Saturday, February 21, 2015

Chapter 2, Part 11; The Use of Level Care Assessment Instruments to Determine the Child's Foster Care Payment Rate

NEXT: A few suggestions for introducing the use of level of care assessment tools to help establish the maximum amount of Title IV-E Adoption Assistance that may be negotiated.


As you know, a child’s foster home payment rate is related to the maximum Title IV-E Adoption Assistance payment the child may receive.  Federal financial participation (funding) is available up to the child’s foster care payment rate.  How does a prospective adoptive parent know if the child’s foster care payment is high enough?  If prospective adoptive parents suspect that their child’s foster care payment does not accurately reflect the child’s care needs, how can they go about seeking an increase?  The child’s foster care rate, after all, will set the parameters for negotiating adoption assistance.  From a policy standpoint, there does not seem to be any recognized way to answer these questions for Ohio families.  This post and the next will examine this issue and hopefully offer a few useful suggestions.

Ohio and other states, such as Pennsylvania and Colorado, have county administered child welfare systems supervised by the state.  As in most states, foster care rates in Ohio are based on age and the child's level of care, which encompasses the child's care needs and the scope of responsibilities involved in meeting those needs.  In county administered states, however, foster care payment rates are not uniform, but vary from county to county. 

 With respect to children with higher levels of care, Ohio Administrative Code regulations at 5101:2-47-18 describe three categories of “difficulty of care” foster home payments: Special, Exceptional and Intensive.  In practice, however, there are no uniform instruments or procedures for establishing foster care payment rates based upon the child’s care needs and the challenges involved in meeting those needs.  Methods for arriving at foster care payments rates vary across Ohio counties as do foster care payment rates themselves.  Foster families in a particular county may be aware of the method used to establish their own children’s foster care rates, but there is no accessible source of information in which the public can identify and compare procedures for establishing foster care rates in county agencies across the state. 

Why is this important?

There are no established procedures through which prospective adoptive parents in Ohio can obtain a level of care assessment to determine if their child’s foster care payments are adequate.  Inadequate foster care payments, in turn, set incorrect, artificial limits on the parents’ ability to negotiate an adoption assistance payment that reflects the child’s overall needs and family circumstances.  In short, the lower the foster care payment rate, the the lower the amount of Title IV-E Adoption Assistance that is possible to negotiate.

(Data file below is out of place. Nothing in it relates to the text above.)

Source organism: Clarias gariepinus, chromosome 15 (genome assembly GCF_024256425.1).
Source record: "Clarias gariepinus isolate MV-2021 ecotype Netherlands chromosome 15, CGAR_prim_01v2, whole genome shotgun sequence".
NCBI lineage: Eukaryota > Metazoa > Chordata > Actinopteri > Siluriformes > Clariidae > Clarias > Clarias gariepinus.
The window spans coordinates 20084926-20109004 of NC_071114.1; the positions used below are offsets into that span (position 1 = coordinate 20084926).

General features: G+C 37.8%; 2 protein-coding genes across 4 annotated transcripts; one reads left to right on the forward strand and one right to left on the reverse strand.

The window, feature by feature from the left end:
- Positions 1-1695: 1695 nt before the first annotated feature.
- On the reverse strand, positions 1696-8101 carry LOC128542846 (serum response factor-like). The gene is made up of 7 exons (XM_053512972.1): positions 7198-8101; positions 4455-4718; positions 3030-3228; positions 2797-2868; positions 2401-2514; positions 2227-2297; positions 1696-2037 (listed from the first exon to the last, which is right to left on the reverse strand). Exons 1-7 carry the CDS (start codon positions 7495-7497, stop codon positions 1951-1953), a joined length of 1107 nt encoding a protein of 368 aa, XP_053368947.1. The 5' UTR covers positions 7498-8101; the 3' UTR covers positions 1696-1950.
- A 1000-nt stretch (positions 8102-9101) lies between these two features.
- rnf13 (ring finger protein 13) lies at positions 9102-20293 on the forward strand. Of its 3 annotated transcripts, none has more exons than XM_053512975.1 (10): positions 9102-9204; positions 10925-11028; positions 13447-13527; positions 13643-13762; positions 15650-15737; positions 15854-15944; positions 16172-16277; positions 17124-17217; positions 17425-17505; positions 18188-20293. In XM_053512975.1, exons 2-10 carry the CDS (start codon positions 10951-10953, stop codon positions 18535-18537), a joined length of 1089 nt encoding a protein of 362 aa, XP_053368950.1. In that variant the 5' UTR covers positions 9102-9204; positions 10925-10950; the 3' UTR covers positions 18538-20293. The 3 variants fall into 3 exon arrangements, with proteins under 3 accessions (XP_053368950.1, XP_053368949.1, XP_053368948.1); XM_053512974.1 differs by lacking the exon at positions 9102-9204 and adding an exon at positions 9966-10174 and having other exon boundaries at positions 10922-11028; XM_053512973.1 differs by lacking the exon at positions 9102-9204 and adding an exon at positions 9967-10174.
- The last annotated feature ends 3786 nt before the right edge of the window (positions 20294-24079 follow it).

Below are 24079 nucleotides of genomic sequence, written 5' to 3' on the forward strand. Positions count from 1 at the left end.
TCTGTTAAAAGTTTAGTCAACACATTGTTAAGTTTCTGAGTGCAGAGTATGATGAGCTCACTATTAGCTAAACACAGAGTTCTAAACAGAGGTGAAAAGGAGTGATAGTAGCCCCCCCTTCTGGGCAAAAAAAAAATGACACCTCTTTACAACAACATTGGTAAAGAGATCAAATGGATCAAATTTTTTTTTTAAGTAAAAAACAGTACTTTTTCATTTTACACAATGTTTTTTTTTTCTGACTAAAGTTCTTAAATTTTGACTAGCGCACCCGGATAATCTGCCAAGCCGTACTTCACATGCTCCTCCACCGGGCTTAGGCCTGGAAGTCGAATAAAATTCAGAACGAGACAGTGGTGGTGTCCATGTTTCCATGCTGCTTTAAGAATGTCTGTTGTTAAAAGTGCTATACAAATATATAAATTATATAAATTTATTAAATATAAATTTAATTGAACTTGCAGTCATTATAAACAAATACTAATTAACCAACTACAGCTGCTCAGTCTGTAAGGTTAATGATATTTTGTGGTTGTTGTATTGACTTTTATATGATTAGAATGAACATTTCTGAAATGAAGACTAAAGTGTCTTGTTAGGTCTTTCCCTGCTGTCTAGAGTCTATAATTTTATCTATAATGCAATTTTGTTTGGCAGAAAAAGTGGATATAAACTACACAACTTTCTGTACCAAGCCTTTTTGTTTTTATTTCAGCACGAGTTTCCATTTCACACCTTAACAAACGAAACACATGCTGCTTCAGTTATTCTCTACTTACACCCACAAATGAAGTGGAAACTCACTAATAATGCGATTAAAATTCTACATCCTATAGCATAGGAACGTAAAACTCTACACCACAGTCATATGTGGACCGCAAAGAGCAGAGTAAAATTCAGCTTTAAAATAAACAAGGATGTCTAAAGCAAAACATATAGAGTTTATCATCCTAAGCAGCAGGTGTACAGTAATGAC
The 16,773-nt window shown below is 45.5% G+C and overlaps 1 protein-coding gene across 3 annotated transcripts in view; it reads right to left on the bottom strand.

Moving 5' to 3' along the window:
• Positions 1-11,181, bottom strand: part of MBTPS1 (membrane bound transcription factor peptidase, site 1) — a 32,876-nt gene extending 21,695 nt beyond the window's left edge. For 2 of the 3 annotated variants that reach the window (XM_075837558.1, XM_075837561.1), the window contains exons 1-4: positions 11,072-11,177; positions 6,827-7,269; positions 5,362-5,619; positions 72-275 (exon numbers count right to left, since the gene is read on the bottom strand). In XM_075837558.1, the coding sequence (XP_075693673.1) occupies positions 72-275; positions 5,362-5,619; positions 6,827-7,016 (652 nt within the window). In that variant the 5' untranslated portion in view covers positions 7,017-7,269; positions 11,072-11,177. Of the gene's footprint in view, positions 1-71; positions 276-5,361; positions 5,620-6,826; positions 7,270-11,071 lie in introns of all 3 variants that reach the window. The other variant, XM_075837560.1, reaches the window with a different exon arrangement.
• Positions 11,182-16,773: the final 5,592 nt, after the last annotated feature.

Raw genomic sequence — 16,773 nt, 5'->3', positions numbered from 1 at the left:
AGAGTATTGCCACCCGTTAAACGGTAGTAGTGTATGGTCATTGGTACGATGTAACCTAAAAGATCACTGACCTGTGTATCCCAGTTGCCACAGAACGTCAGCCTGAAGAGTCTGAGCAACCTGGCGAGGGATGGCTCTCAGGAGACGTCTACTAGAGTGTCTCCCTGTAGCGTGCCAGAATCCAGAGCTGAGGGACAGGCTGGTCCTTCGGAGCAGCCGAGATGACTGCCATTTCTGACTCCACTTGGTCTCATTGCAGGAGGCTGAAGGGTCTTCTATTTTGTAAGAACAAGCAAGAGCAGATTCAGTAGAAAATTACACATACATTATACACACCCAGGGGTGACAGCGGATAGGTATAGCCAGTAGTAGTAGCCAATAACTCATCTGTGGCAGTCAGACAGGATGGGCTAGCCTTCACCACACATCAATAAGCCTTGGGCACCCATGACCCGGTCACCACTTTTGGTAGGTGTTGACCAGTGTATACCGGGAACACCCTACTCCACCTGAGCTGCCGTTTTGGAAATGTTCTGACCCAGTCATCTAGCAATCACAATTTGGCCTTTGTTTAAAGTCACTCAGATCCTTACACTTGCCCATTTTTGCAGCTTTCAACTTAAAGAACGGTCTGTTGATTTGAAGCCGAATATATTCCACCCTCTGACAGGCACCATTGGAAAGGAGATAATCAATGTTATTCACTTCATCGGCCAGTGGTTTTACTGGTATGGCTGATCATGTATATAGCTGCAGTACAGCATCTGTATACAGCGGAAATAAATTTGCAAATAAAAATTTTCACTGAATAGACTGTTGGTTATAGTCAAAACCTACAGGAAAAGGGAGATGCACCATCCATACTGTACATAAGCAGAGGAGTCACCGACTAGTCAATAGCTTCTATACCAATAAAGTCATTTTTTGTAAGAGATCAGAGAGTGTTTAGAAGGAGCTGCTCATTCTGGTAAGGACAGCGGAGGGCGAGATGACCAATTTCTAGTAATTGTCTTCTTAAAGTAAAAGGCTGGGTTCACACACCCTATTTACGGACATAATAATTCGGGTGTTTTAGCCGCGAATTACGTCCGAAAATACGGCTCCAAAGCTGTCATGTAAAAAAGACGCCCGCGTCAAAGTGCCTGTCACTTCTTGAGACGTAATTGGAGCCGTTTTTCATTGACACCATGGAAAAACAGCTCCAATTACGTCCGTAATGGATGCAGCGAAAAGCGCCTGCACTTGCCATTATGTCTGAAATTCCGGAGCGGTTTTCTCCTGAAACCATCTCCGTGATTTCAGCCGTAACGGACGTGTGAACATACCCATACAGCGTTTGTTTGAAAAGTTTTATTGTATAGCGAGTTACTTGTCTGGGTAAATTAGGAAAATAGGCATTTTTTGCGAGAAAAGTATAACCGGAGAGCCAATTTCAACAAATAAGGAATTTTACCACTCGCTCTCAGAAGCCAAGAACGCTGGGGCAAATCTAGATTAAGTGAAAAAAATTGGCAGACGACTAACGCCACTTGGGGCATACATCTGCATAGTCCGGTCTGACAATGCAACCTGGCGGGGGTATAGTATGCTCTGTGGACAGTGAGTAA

Families in a number of state administered systems have a greater opportunity to obtain an increase in their children’s foster care payments, through the periodic use of recognized level of care assessment instruments.  State administered systems usually have uniform foster care payment rates, based on the children’s age range and level of care. 

A number of states with state administered systems have established procedures for reviewing the individual children’s foster care payment rates through the use of assessment tools that consider the child’s problems along with the level of care and amount of parental involvement required to address those problems.  States such as Indiana, Oregon, and Wisconsin use the Children and Adolescents Needs and Strengths (CANS) tools to assess foster care payment rates. 

According to an Indiana policy letter dated January 14, 2013, “CANS reassessments are required every 180 days and at critical case junctures.”  Foster parents may not only request a CANS review, including situations in which there are “supervision or behavioral concerns that are not adequately addressed by the CANS.”  If the assessment indicates a “higher category of supervision,” the foster care rates will increase.  For more information about CANS see .  For information about CANS in Wisconsin, see  You can find CANS information applicable to individual states.  Google the name of the state and CANS or the name of the state and CANS forms.  Massachusetts CANS forms for example, brings you to

Minnesota has developed the Minnesota Assessment of Parenting for Children and Youth tool (MAPCY), which will soon be in use throughout the state to determine foster care payment rates on an ongoing basis.  MAPCY includes an emphasis on the amount of care and supervision that the parents need to provide and obtain for their child.  The inclusion of the scope of parental responsibilities captures elements of family circumstances.  Interested parties may contact Josh Kroll at NACAC at 651-644-3036.

Can Ohio develop procedures through which prospective adoptive parents will be able to employ a level of care instrument recognized by the state to determine the child’s proper foster care rate?  Can approved level of care instruments be used to settle disputes over the amount of adoption assistance, by shedding light on the child’s needs and family circumstances?  We will consider these questions and other related issues in the next post.